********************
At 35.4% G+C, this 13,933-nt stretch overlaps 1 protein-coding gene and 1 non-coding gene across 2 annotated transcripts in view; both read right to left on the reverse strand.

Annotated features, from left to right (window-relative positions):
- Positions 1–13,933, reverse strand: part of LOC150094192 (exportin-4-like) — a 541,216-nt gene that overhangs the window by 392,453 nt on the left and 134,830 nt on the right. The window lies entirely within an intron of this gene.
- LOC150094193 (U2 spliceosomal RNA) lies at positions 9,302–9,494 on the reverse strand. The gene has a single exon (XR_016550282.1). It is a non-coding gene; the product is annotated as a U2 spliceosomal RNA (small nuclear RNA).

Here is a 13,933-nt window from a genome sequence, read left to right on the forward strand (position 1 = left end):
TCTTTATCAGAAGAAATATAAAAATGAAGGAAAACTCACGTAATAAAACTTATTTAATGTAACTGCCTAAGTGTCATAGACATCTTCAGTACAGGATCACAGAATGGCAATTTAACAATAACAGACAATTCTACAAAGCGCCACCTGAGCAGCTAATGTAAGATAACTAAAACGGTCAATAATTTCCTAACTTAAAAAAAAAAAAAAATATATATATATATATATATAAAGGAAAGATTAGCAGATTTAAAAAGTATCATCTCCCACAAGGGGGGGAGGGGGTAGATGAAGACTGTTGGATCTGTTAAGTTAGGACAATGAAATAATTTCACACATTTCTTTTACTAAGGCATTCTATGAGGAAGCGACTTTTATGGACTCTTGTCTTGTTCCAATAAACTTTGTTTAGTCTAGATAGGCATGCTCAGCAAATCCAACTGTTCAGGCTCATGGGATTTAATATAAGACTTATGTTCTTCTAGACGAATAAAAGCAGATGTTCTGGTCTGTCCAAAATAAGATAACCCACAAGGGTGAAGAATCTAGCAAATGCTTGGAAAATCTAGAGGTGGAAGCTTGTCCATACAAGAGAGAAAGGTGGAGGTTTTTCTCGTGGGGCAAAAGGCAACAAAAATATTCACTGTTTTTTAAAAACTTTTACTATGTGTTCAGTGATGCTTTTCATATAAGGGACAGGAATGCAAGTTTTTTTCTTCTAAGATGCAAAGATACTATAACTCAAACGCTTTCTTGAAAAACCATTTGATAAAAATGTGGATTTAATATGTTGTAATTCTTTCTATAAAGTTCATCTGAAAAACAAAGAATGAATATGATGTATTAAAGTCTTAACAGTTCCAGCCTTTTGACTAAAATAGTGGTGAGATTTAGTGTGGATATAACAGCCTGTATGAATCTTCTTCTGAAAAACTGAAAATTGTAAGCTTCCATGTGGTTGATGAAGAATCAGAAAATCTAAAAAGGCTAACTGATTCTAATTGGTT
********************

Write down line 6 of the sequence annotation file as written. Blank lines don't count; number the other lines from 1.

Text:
TCTTTATCAGAAGAAATATAAAAATGAAGGAAAACTCACGTAATAAAACTTATTTAATGTAACTGCCTAAGTGTCATAGACATCTTCAGTACAGGATCACAGAATGGCAATTTAACAATAACAGACAATTCTACAAAGCGCCACCTGAGCAGCTAATGTAAGATAACTAAAACGGTCAATAATTTCCTAACTTAAAAAAAAAAAAAAATATATATATATATATATATAAAGGAAAGATTAGCAGATTTAAAAAGTATCATCTCCCACAAGGGGGGGAGGGGGTAGATGAAGACTGTTGGATCTGTTAAGTTAGGACAATGAAATAATTTCACACATTTCTTTTACTAAGGCATTCTATGAGGAAGCGACTTTTATGGACTCTTGTCTTGTTCCAATAAACTTTGTTTAGTCTAGATAGGCATGCTCAGCAAATCCAACTGTTCAGGCTCATGGGATTTAATATAAGACTTATGTTCTTCTAGACGAATAAAAGCAGATGTTCTGGTCTGTCCAAAATAAGATAACCCACAAGGGTGAAGAATCTAGCAAATGCTTGGAAAATCTAGAGGTGGAAGCTTGTCCATACAAGAGAGAAAGGTGGAGGTTTTTCTCGTGGGGCAAAAGGCAACAAAAATATTCACTGTTTTTTAAAAACTTTTACTATGTGTTCAGTGATGCTTTTCATATAAGGGACAGGAATGCAAGTTTTTTTCTTCTAAGATGCAAAGATACTATAACTCAAACGCTTTCTTGAAAAACCATTTGATAAAAATGTGGATTTAATATGTTGTAATTCTTTCTATAAAGTTCATCTGAAAAACAAAGAATGAATATGATGTATTAAAGTCTTAACAGTTCCAGCCTTTTGACTAAAATAGTGGTGAGATTTAGTGTGGATATAACAGCCTGTATGAATCTTCTTCTGAAAAACTGAAAATTGTAAGCTTCCATGTGGTTGATGAAGAATCAGAAAATCTAAAAAGGCTAACTGATTCTAATTGGTT